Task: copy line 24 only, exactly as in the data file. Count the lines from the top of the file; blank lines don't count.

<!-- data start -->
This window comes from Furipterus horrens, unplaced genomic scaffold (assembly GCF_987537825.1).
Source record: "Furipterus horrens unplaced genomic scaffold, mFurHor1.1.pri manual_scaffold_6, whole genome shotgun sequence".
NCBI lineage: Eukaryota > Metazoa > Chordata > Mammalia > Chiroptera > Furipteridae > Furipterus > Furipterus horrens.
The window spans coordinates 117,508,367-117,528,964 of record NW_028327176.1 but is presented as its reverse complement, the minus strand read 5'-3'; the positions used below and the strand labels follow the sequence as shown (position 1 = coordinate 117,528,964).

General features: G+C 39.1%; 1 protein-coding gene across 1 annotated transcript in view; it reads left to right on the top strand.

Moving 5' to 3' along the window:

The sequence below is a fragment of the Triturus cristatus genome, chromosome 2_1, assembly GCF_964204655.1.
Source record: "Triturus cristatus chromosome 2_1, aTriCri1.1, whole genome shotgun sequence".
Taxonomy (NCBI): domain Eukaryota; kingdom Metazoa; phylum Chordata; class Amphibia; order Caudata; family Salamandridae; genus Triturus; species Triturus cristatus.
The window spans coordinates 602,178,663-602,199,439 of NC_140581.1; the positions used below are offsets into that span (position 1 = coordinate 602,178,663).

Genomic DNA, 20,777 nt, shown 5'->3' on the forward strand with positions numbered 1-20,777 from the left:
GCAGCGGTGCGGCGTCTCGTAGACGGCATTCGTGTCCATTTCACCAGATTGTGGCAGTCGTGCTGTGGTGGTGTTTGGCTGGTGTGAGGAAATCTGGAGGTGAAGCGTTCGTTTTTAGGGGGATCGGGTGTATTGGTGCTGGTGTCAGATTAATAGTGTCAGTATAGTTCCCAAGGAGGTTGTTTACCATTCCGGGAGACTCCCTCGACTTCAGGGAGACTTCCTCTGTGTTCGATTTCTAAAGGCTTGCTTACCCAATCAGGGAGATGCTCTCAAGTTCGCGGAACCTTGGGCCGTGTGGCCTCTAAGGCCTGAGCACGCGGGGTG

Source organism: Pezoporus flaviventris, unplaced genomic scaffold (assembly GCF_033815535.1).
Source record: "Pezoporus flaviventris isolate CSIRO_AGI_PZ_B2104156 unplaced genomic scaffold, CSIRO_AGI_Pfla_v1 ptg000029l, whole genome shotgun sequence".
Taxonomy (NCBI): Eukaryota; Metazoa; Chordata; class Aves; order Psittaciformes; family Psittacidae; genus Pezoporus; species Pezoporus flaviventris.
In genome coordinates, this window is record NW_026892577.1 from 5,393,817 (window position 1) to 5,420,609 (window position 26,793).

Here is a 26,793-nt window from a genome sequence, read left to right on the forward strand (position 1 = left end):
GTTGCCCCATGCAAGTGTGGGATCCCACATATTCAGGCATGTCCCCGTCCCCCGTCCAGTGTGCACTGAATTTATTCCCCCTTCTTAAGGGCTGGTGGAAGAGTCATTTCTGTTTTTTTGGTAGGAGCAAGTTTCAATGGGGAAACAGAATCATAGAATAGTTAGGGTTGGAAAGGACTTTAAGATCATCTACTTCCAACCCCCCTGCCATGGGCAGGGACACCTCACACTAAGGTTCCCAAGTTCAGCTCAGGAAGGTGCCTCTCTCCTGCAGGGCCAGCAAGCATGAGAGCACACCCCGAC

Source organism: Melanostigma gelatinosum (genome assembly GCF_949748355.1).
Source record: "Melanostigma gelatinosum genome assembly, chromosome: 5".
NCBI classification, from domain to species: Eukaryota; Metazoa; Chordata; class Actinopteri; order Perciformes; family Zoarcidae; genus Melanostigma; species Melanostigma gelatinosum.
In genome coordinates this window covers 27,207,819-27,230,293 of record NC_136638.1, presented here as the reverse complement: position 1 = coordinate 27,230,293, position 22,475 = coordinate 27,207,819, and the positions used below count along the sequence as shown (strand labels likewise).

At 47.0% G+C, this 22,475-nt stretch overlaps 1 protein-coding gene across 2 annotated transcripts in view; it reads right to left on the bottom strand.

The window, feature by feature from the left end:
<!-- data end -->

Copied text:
The window, feature by feature from the left end: